Communist party calls for more vigilance against online forces that 'divide' and 'westernise' the nation
Cyberspace has been declared an ideological battleground on the mainland.
A spate of articles in Communist Party-controlled media has called for increased vigilance against hostile forces using the internet to 'divide' and 'westernise' China.
Twice this week, the People's Daily has warned that the party needed to create a positive ideological environment to achieve the goal of becoming a 'well-off society'.
Unlike previous clampdowns, which targeted pornography and violence but also silenced dissent, the campaign targets ideology and the free flow of information.
'We must firmly uphold the principle of party controlling the media; and we must find ways to improve the technique and art of guiding public opinion,' the People's Daily said in a commentary on Monday.
The internet, with 90 million users on the mainland, is recognised as a powerful force, especially in exposing rampant corruption and the negative implications of accidents and other breaking news. Radical and subversive views were particularly infectious, the commentary said.
But it said it was unwise to demonise the internet and the medium should be made to serve the party. The challenge was how to provide guidance, ranging from rebutting false information to using legal means to punish the creators of undesirable 'noises'. At the same time, the government should take care not to stifle complaints about official wrongdoing.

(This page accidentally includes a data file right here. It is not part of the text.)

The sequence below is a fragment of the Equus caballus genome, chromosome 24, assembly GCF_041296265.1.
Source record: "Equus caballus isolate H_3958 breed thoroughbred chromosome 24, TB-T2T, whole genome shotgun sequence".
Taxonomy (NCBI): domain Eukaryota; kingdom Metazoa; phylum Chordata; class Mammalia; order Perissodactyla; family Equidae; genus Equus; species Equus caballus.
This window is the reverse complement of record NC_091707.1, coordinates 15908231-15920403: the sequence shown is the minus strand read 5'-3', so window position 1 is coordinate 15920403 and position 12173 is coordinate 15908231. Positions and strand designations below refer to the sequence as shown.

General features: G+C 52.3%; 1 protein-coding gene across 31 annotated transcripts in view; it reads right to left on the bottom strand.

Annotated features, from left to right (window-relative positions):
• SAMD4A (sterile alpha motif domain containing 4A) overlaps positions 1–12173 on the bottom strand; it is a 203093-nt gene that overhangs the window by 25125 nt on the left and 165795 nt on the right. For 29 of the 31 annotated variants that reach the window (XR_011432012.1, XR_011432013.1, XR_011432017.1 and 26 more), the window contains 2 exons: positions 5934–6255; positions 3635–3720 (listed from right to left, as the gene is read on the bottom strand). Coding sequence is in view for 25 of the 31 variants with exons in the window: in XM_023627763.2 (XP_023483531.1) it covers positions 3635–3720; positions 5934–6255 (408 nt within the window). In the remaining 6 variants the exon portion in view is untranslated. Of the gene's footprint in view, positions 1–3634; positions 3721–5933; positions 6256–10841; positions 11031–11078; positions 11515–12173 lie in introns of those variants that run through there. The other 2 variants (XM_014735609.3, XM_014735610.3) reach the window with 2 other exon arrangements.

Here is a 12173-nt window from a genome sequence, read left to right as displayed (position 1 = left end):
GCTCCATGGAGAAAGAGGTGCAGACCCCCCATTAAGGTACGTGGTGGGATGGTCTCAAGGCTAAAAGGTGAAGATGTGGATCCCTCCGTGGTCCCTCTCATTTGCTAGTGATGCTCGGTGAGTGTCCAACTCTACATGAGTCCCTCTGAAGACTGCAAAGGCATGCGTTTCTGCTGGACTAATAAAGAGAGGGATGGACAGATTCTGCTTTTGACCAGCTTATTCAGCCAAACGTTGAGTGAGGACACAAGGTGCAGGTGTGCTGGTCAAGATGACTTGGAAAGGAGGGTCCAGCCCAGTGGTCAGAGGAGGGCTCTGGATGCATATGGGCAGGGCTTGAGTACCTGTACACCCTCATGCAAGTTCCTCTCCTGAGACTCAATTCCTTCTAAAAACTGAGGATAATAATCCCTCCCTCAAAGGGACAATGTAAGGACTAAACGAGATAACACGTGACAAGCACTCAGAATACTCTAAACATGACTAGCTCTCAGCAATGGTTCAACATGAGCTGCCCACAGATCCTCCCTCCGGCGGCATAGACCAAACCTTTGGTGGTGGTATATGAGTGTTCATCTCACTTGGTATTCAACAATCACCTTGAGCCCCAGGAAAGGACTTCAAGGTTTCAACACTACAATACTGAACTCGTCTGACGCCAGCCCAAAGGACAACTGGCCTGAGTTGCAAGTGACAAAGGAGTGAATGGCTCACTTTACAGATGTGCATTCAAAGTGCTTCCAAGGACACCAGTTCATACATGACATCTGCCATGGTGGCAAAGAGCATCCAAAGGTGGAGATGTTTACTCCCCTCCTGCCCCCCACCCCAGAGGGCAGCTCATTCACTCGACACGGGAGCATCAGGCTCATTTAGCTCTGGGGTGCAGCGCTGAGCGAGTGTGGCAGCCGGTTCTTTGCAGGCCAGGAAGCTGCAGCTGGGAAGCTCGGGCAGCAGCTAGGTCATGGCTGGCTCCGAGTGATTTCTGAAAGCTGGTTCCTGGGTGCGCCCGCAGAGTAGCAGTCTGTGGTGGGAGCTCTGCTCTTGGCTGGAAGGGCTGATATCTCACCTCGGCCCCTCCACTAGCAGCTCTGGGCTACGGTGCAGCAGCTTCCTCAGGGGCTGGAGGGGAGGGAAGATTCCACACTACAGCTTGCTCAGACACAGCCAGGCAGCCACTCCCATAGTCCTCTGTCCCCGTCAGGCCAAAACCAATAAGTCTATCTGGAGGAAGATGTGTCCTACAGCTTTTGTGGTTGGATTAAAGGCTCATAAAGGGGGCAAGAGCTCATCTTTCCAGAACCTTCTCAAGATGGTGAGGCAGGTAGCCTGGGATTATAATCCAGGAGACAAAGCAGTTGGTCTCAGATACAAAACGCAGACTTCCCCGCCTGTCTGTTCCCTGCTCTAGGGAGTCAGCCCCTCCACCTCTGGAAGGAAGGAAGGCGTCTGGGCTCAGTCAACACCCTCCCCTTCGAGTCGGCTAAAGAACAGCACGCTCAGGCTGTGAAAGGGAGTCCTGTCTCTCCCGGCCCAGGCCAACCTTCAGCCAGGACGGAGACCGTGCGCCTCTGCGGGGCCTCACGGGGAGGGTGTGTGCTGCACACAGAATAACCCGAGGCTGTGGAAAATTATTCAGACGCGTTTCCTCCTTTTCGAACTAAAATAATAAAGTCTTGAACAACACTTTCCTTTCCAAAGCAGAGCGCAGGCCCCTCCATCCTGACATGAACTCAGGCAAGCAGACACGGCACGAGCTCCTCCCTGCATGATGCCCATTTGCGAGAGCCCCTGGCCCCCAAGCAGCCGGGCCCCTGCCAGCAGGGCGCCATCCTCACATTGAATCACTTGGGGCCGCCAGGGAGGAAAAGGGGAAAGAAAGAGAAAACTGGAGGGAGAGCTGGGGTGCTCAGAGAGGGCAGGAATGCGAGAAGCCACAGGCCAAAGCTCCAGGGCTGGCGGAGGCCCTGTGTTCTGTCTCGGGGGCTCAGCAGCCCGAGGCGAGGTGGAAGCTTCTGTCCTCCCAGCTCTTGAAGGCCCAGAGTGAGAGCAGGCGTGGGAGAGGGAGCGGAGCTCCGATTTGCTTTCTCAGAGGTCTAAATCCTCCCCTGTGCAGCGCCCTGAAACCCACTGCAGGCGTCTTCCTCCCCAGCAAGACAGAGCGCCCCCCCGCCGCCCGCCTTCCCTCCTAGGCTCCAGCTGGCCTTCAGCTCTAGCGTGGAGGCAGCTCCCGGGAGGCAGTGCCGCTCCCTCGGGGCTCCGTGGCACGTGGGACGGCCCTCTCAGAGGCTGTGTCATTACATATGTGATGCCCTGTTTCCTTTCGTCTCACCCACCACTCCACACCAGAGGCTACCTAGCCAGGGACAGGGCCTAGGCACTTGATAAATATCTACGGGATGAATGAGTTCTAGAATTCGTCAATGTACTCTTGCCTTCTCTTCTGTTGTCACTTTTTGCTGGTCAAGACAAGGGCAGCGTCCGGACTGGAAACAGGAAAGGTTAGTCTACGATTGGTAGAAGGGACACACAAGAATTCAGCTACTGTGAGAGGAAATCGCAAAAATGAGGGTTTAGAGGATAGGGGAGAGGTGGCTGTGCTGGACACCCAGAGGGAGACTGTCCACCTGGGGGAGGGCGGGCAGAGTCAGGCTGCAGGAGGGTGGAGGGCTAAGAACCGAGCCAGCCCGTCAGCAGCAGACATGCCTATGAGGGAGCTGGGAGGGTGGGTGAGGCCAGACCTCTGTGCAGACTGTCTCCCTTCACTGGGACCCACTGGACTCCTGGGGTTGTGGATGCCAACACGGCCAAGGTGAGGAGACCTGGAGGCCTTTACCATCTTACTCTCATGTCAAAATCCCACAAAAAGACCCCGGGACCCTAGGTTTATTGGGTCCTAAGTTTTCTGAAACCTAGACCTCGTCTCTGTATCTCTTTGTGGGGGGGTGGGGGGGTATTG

Online news and information must project a positive image of the party, it said. If it let negative news reports run unchecked, the party risked social unrest and also the flight of foreign investment.
Building a strong propaganda team was essential for guiding public opinion, especially controlling perceptions of negative breaking news.
Another commentary yesterday went one step further, calling attention to hostile forces on the internet within the country and abroad. 'If we do not seize the ideological battleground, other people will,' it said.
The current issue of the party magazine Seeking Truth calls on cadres to assert ideological leadership in society.
The closing statement of the Central Committee plenum in September underscored the importance of guiding public opinion.
'The system of control must be strengthened and a cyberspace propaganda team be formed to guide public opinion on the internet,' it said.
Until last year, people had had high hopes the internet could become the vehicle for democracy and free speech, but arrests of internet dissidents, the closure of controversial websites and the installation of meticulous filters had cleared space for propaganda.
Early this year, Li Changchun , the Politburo Standing Committee member in charge of ideological work, revealed his 'Three Close-tos' - close to reality, close to life and close to the masses - as the guidelines for the new propaganda work. But it remained to be seen if the new and improved official propaganda could keep the public tuning in, the professor said.
The party's propaganda department has produced sophisticated online games based on the Long March in the 1930s - and the life of communist heroes but the public showed no appetite for them.